Spies and citizens vs. spies.

The spy world is often romanticized in works of fiction, with super spies competing with one another for supremacy. But the granular details of China’s campaign of espionage against the U.S. are hardly romantic. And as Evanina stressed, U.S. spies can’t tackle the Chinese threat alone. Xi Jinping’s campaign is aimed at multiple layers of American society. To emphasize the cost to American citizens, Evanina cited an estimate indicating that the “theft of trade secrets, counterfeit goods and pirated software costs our nation between $225 and $600 billion a year,” or about $4,000 to $6,000 per American family annually. The FBI uses the same statistic in its memo to academia.   

Evanina also reminded his audience that U.S. military officials have already warned that their supply chains are likely compromised by the Chinese. “The systems the U.S. relies upon to mobilize, deploy, and sustain forces have been extensively targeted by potential adversaries, and compromised to such extent that their reliability is questionable,” the Cybersecurity Readiness Review prepared for the secretary of the Navy in March 2019 reads. That same report warned that America’s military advantages had eroded alongside a “growing decline in [America’s] economic advantage.”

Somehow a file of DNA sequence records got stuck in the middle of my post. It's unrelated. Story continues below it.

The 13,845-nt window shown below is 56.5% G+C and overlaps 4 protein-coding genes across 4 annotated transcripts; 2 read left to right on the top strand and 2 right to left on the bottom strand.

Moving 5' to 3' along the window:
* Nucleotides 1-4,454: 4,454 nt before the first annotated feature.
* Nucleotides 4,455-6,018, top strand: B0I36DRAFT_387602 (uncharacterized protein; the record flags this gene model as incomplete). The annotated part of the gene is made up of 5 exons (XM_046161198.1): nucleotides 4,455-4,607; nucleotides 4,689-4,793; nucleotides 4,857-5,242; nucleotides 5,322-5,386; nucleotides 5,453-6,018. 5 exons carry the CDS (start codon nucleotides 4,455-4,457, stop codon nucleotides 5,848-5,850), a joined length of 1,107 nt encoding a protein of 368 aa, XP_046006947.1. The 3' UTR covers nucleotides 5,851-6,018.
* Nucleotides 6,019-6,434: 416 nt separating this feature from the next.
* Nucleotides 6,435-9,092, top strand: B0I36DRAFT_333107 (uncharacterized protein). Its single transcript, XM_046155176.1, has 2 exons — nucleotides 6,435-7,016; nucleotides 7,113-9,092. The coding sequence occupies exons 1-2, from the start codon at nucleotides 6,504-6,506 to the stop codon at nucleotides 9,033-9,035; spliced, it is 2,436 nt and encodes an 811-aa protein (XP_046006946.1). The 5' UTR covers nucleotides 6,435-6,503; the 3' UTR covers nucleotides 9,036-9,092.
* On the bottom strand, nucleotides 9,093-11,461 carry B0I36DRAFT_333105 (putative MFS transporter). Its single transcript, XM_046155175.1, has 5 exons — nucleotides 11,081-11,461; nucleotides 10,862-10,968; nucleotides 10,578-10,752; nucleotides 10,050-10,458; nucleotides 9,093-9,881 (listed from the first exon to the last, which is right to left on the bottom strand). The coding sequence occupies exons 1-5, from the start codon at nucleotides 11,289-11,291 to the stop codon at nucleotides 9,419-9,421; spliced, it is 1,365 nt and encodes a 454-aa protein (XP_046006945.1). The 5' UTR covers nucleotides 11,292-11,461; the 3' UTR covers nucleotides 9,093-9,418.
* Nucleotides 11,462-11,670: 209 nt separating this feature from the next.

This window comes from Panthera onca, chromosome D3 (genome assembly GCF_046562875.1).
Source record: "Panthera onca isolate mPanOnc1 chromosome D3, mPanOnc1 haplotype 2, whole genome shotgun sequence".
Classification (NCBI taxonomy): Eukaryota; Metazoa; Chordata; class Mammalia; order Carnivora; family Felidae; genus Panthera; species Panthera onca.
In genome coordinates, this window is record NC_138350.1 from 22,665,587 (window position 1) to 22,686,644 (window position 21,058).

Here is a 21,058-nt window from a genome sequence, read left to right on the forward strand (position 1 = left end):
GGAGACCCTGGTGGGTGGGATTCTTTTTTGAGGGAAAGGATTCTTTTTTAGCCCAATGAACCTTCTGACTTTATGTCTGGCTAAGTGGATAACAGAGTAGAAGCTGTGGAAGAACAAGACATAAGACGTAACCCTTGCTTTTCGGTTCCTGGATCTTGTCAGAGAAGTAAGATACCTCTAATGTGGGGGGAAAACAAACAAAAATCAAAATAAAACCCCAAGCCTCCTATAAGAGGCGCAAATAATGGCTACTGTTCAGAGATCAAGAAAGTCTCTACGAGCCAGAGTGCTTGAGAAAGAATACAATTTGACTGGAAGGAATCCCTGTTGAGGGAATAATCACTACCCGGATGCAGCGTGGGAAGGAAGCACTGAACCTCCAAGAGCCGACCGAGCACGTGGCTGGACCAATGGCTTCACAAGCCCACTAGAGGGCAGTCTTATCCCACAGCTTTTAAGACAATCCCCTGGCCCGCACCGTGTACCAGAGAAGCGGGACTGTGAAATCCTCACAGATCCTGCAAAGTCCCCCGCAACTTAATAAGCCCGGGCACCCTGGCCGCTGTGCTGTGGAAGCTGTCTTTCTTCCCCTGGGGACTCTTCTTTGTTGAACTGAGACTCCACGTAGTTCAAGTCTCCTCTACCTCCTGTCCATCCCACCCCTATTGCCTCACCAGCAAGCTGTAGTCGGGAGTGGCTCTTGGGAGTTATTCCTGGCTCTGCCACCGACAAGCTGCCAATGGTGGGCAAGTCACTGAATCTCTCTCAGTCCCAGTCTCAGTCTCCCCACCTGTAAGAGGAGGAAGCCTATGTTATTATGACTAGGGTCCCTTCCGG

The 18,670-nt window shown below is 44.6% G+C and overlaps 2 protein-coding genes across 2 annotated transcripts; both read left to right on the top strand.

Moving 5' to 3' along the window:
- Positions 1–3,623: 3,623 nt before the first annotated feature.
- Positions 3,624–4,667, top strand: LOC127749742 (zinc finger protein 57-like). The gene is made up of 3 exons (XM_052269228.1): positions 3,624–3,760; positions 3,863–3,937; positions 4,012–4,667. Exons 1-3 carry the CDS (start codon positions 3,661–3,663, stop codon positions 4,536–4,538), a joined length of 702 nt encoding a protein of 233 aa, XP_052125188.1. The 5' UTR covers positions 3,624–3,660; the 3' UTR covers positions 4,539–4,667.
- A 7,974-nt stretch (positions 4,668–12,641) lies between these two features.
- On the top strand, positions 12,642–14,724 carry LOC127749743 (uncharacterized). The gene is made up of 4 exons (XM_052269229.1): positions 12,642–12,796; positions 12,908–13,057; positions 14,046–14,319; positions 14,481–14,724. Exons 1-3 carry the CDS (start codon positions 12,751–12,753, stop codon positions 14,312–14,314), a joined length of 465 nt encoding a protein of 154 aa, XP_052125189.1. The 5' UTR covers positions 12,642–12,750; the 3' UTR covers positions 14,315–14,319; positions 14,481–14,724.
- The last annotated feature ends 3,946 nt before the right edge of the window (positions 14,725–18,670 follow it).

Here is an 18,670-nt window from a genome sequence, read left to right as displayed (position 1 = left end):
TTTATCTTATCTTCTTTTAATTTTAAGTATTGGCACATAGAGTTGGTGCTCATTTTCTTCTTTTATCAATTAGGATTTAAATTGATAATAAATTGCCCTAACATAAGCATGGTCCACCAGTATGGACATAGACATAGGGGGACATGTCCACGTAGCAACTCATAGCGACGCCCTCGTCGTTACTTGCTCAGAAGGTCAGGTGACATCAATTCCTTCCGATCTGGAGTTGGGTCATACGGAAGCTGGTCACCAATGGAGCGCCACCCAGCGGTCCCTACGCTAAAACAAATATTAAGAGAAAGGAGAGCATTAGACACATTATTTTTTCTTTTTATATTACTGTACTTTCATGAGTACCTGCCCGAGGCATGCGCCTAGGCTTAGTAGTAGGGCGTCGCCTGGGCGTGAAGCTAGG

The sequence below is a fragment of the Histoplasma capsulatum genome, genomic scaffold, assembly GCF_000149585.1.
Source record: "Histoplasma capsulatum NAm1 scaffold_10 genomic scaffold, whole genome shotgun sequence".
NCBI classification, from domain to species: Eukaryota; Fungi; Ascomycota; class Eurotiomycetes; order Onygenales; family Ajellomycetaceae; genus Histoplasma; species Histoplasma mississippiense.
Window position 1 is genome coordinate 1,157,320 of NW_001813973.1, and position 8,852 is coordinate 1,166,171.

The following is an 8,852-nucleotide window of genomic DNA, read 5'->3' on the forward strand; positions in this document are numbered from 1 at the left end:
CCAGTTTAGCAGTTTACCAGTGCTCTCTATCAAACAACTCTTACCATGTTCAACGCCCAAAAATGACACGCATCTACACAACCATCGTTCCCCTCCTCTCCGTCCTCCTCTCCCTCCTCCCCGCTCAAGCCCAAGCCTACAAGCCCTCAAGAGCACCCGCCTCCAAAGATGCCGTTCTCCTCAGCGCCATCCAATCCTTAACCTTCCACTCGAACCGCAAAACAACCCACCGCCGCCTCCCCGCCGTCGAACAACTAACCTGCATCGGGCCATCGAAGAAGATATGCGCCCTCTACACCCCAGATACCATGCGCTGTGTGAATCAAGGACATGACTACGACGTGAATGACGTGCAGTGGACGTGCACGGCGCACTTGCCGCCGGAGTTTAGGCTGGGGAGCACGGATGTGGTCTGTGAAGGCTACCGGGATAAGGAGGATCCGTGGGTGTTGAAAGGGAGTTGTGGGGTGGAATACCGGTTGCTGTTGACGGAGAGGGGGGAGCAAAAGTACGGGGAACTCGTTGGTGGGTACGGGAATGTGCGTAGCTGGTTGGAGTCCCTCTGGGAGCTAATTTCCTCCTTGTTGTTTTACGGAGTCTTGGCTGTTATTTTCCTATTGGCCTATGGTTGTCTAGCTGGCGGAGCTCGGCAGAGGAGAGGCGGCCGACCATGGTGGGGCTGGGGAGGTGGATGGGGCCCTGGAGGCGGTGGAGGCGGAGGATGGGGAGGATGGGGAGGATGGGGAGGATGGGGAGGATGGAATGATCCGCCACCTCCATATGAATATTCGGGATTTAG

It’s a warning the NCSC head has sought to amplify. Evanina told the audience at CSIS that Americans have “have to look at economic security as part of national security.” The question is: Are Americans listening? 

Photograph of Chinese rocket launchers at a parade to celebrate the 70th anniversary of the People’s Republic of China at Tiananmen Square by Kevin Frayer/Getty Images.

Tom Joscelyn is a senior fellow at Just Security.